Networks or Services – Who is Music’s Better Partner?

When I formed the idea for a new business bundling broadband with music, in 2003, my thinking was guided by two simple principles. The first was that customers already saw music and broadband as a natural bundle. And the second was that making ISP networks able to manage and account for music services was a difficult but achievable stretch, and once completed would be a much stronger partnership and more effective competitor for unlicensed music than would over-the-top services.

November 2012 saw Google tightly integrating its storage locker service to its email product, so that up to 10GB of files can be quickly and simply shared with friends, family, and colleagues, as email attachments. One simple and obvious use would be an email revival of the tape trees that <irony> nearly saw off the recorded music business in the 1980s </irony>. So what the right hand giveth with the very innovative and exciting new music service in Google Play, the left hand might not exactly take away, but it certainly helps music fans level the music distribution playing field a bit.

The commentary on Google’s move is about competition between services, how Dropbox and Box might struggle against such convenient integration, and how email is a natural sharing medium. It illustrates how fierce that competition is, and how much churn there is as one service displaces another. This is also true in music, both licensed and unlicensed.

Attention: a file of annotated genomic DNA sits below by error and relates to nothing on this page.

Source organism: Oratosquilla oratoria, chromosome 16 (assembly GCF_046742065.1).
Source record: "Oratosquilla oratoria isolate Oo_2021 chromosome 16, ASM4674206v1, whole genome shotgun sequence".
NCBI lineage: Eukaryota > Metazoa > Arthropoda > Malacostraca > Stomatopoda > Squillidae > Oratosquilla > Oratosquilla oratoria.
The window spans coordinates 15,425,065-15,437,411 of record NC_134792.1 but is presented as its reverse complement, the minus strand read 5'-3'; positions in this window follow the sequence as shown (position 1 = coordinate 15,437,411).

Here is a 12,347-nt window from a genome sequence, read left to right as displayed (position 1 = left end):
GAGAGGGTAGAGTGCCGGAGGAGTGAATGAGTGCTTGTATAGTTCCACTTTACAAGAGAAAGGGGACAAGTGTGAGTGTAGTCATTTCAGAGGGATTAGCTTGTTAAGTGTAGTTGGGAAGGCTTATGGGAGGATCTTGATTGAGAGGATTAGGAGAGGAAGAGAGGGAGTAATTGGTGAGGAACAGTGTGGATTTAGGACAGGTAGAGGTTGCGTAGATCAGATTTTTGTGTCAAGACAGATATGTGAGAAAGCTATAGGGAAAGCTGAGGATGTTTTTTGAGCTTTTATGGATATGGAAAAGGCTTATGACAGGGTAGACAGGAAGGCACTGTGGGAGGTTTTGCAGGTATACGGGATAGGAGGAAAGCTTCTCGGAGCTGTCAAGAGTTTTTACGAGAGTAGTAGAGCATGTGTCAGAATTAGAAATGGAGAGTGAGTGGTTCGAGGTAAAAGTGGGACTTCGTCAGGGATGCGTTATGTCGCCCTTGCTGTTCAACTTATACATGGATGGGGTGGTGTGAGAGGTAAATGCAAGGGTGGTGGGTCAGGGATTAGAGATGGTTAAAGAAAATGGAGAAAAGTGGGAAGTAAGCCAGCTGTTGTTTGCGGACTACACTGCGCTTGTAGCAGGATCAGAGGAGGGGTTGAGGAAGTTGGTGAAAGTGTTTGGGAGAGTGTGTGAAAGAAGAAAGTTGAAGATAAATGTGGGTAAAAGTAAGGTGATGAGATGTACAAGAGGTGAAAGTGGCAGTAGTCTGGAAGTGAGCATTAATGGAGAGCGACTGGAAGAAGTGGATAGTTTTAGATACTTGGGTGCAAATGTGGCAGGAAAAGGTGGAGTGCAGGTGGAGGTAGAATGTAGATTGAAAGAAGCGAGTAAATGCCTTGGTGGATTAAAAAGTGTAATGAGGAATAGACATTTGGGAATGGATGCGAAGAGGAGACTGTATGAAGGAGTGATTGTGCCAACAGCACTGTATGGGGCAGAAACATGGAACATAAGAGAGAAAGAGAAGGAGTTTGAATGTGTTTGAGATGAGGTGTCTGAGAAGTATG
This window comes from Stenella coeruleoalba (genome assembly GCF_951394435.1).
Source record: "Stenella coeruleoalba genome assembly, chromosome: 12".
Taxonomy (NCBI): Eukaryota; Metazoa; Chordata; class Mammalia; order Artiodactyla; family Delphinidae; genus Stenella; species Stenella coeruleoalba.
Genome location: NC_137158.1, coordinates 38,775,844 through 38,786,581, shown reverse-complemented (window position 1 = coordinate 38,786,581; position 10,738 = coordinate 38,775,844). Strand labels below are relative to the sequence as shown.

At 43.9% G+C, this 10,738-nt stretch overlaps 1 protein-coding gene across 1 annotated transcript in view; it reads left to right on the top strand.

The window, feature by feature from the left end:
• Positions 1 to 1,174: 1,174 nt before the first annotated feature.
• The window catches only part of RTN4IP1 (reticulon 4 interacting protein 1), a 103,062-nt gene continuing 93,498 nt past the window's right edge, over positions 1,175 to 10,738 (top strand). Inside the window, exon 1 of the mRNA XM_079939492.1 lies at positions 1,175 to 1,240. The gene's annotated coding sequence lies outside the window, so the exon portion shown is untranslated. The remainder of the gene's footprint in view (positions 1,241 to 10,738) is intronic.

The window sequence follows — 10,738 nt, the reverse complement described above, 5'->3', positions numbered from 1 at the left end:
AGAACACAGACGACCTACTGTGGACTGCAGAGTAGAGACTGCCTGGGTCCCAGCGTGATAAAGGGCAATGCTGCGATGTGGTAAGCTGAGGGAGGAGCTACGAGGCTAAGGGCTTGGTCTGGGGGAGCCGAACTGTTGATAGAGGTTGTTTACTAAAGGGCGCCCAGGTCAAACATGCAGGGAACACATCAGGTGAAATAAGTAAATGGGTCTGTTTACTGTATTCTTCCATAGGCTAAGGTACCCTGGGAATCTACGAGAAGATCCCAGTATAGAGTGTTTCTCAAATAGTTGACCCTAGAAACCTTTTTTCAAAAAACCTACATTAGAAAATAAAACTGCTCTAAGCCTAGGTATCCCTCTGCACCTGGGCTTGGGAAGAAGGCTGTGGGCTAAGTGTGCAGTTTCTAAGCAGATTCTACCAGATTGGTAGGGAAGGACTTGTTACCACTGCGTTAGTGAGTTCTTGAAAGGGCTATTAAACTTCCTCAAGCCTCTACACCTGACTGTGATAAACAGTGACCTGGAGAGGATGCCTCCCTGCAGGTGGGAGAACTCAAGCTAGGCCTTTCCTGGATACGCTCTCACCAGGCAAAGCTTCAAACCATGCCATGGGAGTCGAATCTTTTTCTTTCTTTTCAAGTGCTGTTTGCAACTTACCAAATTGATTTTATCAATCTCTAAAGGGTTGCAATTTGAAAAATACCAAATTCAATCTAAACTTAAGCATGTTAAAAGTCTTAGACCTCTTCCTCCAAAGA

But let’s imagine for a while that we can move the business end of music copyright out of the services market and onto the networks. For an ISP, music is currently just data. Charging for it as music, and using the ability to build library management and playlists, and offer a coherent delivery path to consumer electronics, all this would add up to a considerable win. For services of course, authorised music is just a more expensive form of unauthorised music. Licences buy the right to innovate around the identity of the consumer and a knowledge of what they listen to, but the benefit seems not to be there for many businesses, or at least not significant enough to go through the licensing pain and cost.

My 2003 startup – Playlouder MSP – now operates a white label service enabling networks to offer music tightly integrated into their customer management and billing systems. Record companies have not yet been bold enough to offer true network licences, preferring the comfort of a managed service environment. Meantime competition rages over the attention and data that network users create, without really discovering the services they might actually directly pay for. ISPs and other network owners are music’s ideal partner in the quest to turn data back into music, while services push back by selling music by the GigaByte.

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